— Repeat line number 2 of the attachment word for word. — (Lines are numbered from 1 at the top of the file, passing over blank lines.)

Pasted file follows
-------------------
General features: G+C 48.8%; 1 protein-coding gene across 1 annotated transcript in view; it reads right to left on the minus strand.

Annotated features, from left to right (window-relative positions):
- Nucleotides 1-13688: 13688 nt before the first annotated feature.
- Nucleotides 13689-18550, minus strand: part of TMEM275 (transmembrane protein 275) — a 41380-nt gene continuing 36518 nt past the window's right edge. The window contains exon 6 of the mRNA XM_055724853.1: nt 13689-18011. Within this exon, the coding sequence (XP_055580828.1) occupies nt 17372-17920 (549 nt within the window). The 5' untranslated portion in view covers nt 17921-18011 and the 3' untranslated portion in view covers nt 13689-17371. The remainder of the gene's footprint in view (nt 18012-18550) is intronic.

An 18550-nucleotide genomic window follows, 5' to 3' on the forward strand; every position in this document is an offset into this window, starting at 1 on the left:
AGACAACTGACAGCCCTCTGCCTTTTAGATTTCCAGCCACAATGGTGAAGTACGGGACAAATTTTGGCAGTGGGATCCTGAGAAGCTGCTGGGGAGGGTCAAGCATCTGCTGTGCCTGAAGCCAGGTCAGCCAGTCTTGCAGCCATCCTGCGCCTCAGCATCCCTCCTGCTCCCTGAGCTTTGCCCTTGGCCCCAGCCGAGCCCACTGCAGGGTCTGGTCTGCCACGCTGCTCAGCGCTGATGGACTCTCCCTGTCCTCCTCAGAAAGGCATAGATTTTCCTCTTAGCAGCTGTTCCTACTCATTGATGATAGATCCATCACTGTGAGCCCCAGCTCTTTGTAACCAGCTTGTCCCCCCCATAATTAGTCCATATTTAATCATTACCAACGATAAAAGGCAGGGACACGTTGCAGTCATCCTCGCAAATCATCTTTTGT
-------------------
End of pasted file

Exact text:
Annotated features, from left to right (window-relative positions):